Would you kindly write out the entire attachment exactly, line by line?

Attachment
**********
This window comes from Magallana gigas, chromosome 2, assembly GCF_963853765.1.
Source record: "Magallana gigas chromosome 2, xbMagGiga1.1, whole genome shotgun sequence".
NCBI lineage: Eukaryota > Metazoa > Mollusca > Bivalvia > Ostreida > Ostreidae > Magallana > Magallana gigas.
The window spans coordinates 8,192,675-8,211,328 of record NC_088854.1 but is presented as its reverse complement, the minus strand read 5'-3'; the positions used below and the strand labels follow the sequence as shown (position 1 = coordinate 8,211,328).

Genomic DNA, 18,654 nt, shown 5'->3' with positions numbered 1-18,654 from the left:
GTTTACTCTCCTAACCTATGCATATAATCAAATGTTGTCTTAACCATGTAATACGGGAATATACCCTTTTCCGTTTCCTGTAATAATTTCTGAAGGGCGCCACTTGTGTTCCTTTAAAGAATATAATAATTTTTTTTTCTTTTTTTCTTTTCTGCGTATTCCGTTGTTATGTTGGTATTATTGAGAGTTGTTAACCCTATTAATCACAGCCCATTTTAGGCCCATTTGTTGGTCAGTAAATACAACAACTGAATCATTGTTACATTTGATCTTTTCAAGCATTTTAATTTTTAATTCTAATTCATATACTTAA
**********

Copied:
This window comes from Magallana gigas, chromosome 2, assembly GCF_963853765.1.
Source record: "Magallana gigas chromosome 2, xbMagGiga1.1, whole genome shotgun sequence".
NCBI lineage: Eukaryota > Metazoa > Mollusca > Bivalvia > Ostreida > Ostreidae > Magallana > Magallana gigas.
The window spans coordinates 8,192,675-8,211,328 of record NC_088854.1 but is presented as its reverse complement, the minus strand read 5'-3'; the positions used below and the strand labels follow the sequence as shown (position 1 = coordinate 8,211,328).

Genomic DNA, 18,654 nt, shown 5'->3' with positions numbered 1-18,654 from the left:
GTTTACTCTCCTAACCTATGCATATAATCAAATGTTGTCTTAACCATGTAATACGGGAATATACCCTTTTCCGTTTCCTGTAATAATTTCTGAAGGGCGCCACTTGTGTTCCTTTAAAGAATATAATAATTTTTTTTTCTTTTTTTCTTTTCTGCGTATTCCGTTGTTATGTTGGTATTATTGAGAGTTGTTAACCCTATTAATCACAGCCCATTTTAGGCCCATTTGTTGGTCAGTAAATACAACAACTGAATCATTGTTACATTTGATCTTTTCAAGCATTTTAATTTTTAATTCTAATTCATATACTTAA